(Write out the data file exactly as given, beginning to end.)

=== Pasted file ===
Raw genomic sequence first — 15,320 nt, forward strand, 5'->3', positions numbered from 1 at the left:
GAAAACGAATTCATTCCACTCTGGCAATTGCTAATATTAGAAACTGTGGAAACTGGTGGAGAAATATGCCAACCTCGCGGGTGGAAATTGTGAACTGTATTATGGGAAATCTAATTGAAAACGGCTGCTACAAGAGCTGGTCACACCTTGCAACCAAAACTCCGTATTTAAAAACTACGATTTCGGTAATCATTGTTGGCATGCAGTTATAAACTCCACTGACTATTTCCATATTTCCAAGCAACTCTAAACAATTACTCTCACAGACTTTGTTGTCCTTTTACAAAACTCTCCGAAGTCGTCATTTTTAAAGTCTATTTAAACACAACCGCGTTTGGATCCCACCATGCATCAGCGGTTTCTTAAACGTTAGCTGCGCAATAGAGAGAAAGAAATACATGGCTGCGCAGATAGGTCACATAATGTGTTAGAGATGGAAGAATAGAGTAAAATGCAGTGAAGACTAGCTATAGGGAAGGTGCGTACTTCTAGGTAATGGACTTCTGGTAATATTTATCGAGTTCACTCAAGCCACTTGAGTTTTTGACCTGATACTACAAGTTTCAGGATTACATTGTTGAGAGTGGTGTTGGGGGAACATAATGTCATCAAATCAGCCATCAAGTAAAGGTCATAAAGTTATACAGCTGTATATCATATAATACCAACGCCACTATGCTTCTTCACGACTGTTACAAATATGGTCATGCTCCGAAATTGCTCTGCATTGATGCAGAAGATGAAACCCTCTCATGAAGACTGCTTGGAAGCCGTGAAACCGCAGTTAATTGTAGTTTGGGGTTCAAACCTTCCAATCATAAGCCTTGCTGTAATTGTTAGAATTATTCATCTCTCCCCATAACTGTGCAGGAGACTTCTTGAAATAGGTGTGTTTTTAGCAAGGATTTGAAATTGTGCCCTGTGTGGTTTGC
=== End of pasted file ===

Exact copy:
Raw genomic sequence first — 15,320 nt, forward strand, 5'->3', positions numbered from 1 at the left:
GAAAACGAATTCATTCCACTCTGGCAATTGCTAATATTAGAAACTGTGGAAACTGGTGGAGAAATATGCCAACCTCGCGGGTGGAAATTGTGAACTGTATTATGGGAAATCTAATTGAAAACGGCTGCTACAAGAGCTGGTCACACCTTGCAACCAAAACTCCGTATTTAAAAACTACGATTTCGGTAATCATTGTTGGCATGCAGTTATAAACTCCACTGACTATTTCCATATTTCCAAGCAACTCTAAACAATTACTCTCACAGACTTTGTTGTCCTTTTACAAAACTCTCCGAAGTCGTCATTTTTAAAGTCTATTTAAACACAACCGCGTTTGGATCCCACCATGCATCAGCGGTTTCTTAAACGTTAGCTGCGCAATAGAGAGAAAGAAATACATGGCTGCGCAGATAGGTCACATAATGTGTTAGAGATGGAAGAATAGAGTAAAATGCAGTGAAGACTAGCTATAGGGAAGGTGCGTACTTCTAGGTAATGGACTTCTGGTAATATTTATCGAGTTCACTCAAGCCACTTGAGTTTTTGACCTGATACTACAAGTTTCAGGATTACATTGTTGAGAGTGGTGTTGGGGGAACATAATGTCATCAAATCAGCCATCAAGTAAAGGTCATAAAGTTATACAGCTGTATATCATATAATACCAACGCCACTATGCTTCTTCACGACTGTTACAAATATGGTCATGCTCCGAAATTGCTCTGCATTGATGCAGAAGATGAAACCCTCTCATGAAGACTGCTTGGAAGCCGTGAAACCGCAGTTAATTGTAGTTTGGGGTTCAAACCTTCCAATCATAAGCCTTGCTGTAATTGTTAGAATTATTCATCTCTCCCCATAACTGTGCAGGAGACTTCTTGAAATAGGTGTGTTTTTAGCAAGGATTTGAAATTGTGCCCTGTGTGGTTTGC